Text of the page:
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Indiana Cop Used Facial Recognition Scans To Perform Non-Work-Related Searches

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The use of Clearview’s facial recognition tech by US law enforcement is controversial in and of itself, and it turns out some police officers can use it “for personal purposes.”

One such case happened in Evansville, Indiana, where an officer had to resign after an audit showed the tech was “misused” to carry out searches that had nothing to do with his cases.

Clearview AI, which has been hit with fines and much criticism – only to see its business go stronger than ever, is almost casually described in legacy media reports as “secretive.”

But that sits badly in juxtaposition of another description of the company, as peddling to law enforcement (and the Department of Homeland Security in the US) some of the most sophisticated facial recognition and search technology in existence.

However, the Indiana case is not about Clearview itself – the only reason the officer, Michael Dockery, and his activities got exposed is because of a “routine audit,” as reports put it. And the audit was necessary to get Clearview’s license renewed by the police department.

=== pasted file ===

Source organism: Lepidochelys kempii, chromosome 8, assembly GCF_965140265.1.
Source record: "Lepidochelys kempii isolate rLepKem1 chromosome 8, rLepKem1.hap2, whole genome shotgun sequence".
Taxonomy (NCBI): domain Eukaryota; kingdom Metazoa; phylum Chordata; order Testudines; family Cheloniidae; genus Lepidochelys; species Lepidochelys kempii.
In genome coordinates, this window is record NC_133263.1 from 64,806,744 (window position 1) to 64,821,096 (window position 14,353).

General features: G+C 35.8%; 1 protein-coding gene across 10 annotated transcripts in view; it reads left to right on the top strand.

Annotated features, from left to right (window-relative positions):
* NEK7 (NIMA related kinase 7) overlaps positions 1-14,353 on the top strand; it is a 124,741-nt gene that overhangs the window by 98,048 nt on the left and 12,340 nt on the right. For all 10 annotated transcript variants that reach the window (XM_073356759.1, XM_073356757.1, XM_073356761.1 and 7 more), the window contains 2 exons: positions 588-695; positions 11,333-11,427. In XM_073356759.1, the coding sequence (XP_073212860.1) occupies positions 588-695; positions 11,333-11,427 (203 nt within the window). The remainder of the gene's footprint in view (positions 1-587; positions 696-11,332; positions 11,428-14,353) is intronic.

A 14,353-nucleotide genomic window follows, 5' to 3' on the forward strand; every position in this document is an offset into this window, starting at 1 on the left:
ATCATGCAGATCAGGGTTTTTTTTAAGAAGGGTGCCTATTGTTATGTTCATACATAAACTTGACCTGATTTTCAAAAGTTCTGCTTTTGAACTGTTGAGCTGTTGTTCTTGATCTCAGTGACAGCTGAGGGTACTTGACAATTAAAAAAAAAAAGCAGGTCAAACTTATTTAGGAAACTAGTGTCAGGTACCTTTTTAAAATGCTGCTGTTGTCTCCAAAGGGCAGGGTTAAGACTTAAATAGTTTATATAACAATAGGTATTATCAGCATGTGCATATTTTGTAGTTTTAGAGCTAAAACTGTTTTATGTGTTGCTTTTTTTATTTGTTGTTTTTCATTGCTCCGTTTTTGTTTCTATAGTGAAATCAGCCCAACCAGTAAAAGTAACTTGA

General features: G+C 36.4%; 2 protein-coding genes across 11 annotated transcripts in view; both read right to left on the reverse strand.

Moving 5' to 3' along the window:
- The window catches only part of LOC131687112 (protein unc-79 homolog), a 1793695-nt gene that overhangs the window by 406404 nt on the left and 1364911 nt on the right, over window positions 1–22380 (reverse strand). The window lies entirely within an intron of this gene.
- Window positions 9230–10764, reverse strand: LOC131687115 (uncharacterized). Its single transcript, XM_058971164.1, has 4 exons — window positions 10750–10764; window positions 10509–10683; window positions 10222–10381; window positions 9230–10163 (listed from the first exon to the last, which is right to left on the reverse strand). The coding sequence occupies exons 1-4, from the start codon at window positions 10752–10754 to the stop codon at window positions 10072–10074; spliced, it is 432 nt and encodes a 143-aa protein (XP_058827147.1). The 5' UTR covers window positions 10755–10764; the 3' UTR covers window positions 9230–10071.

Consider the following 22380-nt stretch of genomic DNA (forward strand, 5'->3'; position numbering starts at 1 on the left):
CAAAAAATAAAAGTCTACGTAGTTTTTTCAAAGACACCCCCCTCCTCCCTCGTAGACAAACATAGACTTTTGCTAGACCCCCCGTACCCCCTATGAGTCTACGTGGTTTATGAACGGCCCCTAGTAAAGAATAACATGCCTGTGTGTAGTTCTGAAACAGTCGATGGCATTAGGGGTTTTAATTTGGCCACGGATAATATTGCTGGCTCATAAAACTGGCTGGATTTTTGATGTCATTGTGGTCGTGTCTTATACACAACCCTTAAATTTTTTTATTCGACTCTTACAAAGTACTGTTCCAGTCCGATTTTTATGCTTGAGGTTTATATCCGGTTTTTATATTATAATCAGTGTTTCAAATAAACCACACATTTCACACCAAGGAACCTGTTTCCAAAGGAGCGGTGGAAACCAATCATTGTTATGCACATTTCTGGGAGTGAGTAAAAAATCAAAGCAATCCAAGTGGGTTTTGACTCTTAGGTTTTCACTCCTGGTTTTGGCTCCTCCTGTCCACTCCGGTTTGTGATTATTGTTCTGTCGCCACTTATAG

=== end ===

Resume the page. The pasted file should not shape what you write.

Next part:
In other words, the focus is not on the company and what it does (and how much of what and how it does, citizens are allowed to know) but on there being audits, and those ending up in smoking out some cops who performed “improper searches.” It’s almost a way to assure people Clearview’s tech is okay and subject to proper checks.

But that remains hotly contested by privacy and rights groups, who point out that, to the surveillance industry, Clearview is the type of juggernaut Google is on the internet.

And the two industries meet here (coincidentally?) because face searches on the internet are what got the policeman in trouble. The narrative is that all is well with using Clearview – there are rules, one is to enter a case number before doing a dystopian-style search.

“Dockery exploited this system by using legitimate case numbers to conduct unauthorized searches (…) Some of these individuals had asked Dockery to run their photos, while others were unaware,” said a report.

But – why is any of this “dystopian”?

This is why. Last March, Clearview CEO Hoan Ton-That told the BBC that the company had to date run nearly one million searches for US law enforcement matching them to a database of 30 billion images.

“These images have been scraped from people’s social media accounts without their permission,” a report said at the time.

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